Review: The Demolished Man

The Demolished Man
The Demolished Man by Alfred Bester
My rating: 4 of 5 stars

One of the first real classics of the modern era of Science Fiction, The Demolished Man isn’t necessarily Alfred Bester’s best work (I think The Stars, My Destination” holds that title), but this one sets the standard for both the SF murder mystery and the telepath in society genres.

The murder mystery part of it is done Columbo style, as we get to see all the details and it’s a matter of the investigating officers gathering the proper and usable evidence to put the antagonist away. I’m not a big fan of those kind of mysteries, as I like to figure out the whodunit myself. There also some debatable science in the book, as many planets in the solar system have been colonized to the point there are cities on Venus and Ganymede and the like, and travel between them occurs within hours and not months.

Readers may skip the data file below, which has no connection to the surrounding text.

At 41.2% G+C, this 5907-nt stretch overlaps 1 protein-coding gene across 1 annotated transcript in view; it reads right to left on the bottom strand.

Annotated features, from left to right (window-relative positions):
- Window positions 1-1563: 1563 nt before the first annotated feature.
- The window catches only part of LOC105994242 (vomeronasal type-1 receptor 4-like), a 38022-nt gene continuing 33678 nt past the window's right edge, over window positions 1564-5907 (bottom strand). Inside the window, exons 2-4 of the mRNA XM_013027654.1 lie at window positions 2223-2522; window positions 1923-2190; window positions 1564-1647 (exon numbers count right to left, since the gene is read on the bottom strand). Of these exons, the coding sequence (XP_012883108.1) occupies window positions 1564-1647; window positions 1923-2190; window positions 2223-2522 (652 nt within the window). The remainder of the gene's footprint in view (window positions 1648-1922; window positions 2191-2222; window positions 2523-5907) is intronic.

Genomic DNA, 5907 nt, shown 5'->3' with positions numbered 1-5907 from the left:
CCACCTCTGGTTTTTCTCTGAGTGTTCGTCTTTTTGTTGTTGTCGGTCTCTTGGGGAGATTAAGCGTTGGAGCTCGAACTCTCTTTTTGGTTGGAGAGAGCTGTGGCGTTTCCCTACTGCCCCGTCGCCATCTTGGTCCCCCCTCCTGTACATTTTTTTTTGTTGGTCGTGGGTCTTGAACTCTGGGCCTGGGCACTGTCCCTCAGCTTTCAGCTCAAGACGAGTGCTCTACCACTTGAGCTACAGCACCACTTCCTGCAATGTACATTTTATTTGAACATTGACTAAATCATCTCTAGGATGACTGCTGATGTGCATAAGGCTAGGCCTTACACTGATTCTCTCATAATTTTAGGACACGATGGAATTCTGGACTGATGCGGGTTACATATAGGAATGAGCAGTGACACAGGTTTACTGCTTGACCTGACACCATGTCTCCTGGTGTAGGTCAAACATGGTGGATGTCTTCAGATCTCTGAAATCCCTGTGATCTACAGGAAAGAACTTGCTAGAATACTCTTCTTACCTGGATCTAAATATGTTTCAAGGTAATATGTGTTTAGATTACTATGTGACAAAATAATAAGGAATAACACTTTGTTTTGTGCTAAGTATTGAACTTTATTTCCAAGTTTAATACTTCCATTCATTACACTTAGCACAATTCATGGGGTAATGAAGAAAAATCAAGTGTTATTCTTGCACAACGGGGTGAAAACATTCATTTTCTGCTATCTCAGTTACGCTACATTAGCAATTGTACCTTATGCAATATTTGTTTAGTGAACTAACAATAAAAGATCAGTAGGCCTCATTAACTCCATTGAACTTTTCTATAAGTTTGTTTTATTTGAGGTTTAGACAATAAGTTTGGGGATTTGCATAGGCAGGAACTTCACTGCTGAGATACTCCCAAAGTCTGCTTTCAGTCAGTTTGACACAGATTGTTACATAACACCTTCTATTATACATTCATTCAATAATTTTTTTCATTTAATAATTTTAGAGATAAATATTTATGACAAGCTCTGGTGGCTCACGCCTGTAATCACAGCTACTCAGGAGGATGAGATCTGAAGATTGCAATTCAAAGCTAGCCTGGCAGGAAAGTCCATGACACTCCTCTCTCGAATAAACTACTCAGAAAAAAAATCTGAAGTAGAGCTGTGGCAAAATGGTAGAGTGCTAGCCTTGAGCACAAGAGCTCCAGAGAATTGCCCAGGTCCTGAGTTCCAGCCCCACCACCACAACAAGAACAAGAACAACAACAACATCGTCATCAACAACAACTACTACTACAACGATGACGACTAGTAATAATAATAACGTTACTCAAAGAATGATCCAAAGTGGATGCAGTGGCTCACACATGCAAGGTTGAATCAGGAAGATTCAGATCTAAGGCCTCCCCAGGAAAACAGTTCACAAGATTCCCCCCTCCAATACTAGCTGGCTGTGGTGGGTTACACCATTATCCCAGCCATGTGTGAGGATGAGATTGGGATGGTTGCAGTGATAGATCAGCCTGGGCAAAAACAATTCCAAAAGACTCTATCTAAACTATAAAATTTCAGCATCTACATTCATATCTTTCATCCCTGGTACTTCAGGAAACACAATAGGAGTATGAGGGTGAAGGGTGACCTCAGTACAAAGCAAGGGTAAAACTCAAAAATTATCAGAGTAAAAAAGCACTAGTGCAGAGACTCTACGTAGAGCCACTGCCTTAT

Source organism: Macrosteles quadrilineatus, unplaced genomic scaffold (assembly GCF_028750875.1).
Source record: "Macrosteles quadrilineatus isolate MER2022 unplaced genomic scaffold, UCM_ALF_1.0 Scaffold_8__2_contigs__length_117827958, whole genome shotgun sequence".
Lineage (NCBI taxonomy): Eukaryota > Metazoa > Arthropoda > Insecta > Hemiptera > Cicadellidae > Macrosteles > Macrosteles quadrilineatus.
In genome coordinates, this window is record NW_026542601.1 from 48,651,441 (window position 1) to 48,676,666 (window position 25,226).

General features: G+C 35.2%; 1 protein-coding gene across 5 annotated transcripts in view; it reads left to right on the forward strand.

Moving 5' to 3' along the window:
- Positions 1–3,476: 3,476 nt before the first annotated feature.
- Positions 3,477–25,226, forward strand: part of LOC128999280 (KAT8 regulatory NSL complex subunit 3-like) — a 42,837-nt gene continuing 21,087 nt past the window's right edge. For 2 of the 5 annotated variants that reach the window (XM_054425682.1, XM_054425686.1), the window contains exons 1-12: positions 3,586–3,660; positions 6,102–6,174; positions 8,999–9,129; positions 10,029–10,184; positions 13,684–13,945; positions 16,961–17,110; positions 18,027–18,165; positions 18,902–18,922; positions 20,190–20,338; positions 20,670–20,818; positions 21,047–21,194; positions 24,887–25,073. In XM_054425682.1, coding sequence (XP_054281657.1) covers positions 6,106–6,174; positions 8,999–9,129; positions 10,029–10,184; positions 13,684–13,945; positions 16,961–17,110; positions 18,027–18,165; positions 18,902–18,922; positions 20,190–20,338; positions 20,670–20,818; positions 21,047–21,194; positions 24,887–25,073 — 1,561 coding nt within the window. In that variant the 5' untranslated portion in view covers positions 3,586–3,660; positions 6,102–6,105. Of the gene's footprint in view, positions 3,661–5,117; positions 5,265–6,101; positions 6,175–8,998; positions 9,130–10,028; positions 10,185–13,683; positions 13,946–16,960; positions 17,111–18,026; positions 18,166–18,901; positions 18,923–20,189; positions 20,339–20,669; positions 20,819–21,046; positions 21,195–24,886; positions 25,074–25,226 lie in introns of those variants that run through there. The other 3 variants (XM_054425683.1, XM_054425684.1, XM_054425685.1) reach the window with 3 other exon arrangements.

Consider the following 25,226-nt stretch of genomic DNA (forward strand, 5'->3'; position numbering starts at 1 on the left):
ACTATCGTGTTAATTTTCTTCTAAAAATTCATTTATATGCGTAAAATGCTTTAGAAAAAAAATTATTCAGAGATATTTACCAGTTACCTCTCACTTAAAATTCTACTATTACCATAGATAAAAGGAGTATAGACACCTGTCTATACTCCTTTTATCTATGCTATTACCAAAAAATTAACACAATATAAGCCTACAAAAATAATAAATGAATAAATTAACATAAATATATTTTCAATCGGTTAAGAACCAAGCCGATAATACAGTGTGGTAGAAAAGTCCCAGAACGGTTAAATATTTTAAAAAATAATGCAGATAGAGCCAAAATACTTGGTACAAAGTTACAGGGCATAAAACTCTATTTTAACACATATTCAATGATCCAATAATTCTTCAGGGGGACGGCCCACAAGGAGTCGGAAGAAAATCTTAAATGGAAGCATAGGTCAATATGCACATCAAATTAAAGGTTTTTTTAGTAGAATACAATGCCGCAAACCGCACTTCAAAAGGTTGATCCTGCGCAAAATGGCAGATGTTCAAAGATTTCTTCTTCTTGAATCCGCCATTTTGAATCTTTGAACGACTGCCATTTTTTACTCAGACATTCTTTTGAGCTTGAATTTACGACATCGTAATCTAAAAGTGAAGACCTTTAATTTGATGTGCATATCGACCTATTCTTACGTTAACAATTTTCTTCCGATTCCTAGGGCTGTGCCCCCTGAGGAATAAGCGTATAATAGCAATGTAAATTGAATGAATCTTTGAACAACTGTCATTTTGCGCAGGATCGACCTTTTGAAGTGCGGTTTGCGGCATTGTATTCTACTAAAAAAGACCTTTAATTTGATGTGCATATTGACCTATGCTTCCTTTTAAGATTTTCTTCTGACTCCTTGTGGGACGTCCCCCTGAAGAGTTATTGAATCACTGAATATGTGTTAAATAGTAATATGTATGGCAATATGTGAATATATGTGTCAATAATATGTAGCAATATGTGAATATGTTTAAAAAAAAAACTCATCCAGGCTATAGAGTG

The telepathy aspect of the book is probably the most important, as telepaths, or Espers/Peepers as they are called, are a benevolent force melded into everyday life in a surprisingly global society. The Espers have ironclad rules of conduct between themselves and non-telepathic people, and they work toward the betterment of everyone. The bad apples are few and far between, though we end up meeting two of them in quick succession in this book.

The novel moves in a very rapid fire manner, and is very well written, with rather complex characterizations for the genre and the era. There is a couple of instances of somewhat flawed logic on the part of some of the characters, but everything is made clear in the end. The final few chapters have a very creepy feel to them.

The story should be on every Science Fiction fan’s Must-Read list.

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